Inequality is a huge problem around the world — and it’s getting worse. A 2020 study by the United Nations showed that the world’s richest 1% increased their share of income between 1990 and 2015, while the bottom 40% earned less than a quarter of income in every country surveyed.
I’ve been concerned about inequality for many years. In 2014, I came across a study at Harvard University which said that 90% of citizens are impoverished by private sector business practices. For example, US CEOs get 380 times the average worker’s pay.
Around the same time, I saw a documentary about worker cooperatives in Spain and the US called Shift Change. It reported that the ratio between top and lowest paid workers in the Mondragon Co-ops, where there are 100,000 workers, averages just 5:1. And in societies where this kind of worker-owned businesses are widespread, wealth is spread more fairly.
Inspired by this, I developed the FairShares Model, a new way of running a business based on sharing wealth and power among the entire workforce, rather than concentrating it at the top. Over the last seven years, I’ve led a team at Sheffield Hallam that has influenced the spread of the FairShares Model across 37 countries around the world.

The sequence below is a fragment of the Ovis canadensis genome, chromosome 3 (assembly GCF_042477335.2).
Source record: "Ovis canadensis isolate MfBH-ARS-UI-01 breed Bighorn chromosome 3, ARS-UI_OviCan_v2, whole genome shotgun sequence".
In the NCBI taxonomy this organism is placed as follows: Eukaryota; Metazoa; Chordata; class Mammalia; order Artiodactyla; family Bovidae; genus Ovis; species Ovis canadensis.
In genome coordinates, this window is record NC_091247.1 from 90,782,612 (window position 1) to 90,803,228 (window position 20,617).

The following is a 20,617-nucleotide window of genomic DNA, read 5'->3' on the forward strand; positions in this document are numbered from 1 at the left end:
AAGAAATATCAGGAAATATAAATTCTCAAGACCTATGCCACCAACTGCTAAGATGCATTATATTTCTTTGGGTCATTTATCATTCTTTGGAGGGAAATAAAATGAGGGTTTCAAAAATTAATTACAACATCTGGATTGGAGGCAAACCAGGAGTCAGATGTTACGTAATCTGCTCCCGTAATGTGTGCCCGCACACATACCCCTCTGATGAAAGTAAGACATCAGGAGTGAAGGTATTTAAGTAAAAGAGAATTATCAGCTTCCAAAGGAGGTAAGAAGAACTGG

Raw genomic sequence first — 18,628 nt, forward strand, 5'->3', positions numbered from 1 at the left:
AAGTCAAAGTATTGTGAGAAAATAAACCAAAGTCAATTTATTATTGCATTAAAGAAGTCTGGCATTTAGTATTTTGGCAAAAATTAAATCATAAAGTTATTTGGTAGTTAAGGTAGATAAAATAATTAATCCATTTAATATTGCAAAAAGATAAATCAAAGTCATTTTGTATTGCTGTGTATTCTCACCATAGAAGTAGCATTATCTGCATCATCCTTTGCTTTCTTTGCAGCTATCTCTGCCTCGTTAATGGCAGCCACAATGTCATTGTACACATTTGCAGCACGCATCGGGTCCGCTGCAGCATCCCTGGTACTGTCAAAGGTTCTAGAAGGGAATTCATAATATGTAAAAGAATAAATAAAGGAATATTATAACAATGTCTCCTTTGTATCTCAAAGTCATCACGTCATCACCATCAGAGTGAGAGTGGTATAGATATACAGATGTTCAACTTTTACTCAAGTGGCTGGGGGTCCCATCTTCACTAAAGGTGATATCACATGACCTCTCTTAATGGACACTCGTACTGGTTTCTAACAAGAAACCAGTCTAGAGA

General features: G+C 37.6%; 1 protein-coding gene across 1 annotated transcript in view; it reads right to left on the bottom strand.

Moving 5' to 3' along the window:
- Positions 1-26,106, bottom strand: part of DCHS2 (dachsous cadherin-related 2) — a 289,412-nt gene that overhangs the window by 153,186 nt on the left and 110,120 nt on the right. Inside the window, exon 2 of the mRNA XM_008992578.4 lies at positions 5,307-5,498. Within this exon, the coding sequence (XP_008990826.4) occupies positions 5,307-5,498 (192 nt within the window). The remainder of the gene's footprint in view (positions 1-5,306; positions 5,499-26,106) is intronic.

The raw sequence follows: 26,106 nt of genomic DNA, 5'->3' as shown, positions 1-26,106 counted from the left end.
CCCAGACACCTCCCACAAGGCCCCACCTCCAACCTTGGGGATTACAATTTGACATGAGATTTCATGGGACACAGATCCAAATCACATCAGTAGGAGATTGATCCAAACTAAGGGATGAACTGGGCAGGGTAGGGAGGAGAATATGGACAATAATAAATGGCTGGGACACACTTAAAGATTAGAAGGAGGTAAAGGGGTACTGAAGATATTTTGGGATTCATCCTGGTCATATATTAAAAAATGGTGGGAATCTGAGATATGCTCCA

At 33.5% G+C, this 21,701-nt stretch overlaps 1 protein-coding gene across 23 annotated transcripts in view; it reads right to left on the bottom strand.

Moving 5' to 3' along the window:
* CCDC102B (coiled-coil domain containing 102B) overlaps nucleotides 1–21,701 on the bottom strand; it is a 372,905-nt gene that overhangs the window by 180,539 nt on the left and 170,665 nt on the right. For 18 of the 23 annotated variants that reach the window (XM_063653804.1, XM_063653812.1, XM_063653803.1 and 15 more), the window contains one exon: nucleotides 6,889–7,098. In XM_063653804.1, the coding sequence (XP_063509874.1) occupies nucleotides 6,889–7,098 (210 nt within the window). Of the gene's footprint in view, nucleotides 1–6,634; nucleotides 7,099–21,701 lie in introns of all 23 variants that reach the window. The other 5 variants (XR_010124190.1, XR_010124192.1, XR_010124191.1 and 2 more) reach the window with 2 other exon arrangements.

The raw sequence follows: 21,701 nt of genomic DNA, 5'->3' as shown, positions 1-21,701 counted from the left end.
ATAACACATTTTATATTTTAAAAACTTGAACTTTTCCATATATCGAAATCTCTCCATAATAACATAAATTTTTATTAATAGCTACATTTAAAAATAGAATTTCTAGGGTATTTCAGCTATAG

But first, let’s explain the basics.
What is a social enterprise?
FairShares is a way to organise a social enterprise as a cooperative, so that every active participant has a stake in the company.
The most familiar example in the UK is John Lewis, but there are lots of smaller cooperatives — including credit unions and building societies. The cooperative business model is widely used around the world — for example, in Bangladesh the biggest provider of rural banking and telecoms is a cooperative.
For me, what stands out in a social enterprise is that the business puts just as much weight on social concerns as it does on making money.
What is the FairShares Model?
Under the FairShares Model every active contributor to the business is a member, whether they’re a worker, a customer or an investor. It means everybody is properly committed to the future of the enterprise.
It’s also a way of redistributing wealth and power. Profits are shared more equally. And instead of a hierarchy of line managers, everyone works together in a series of management circles. This gives everyone a voice in the company, and more control over their own work.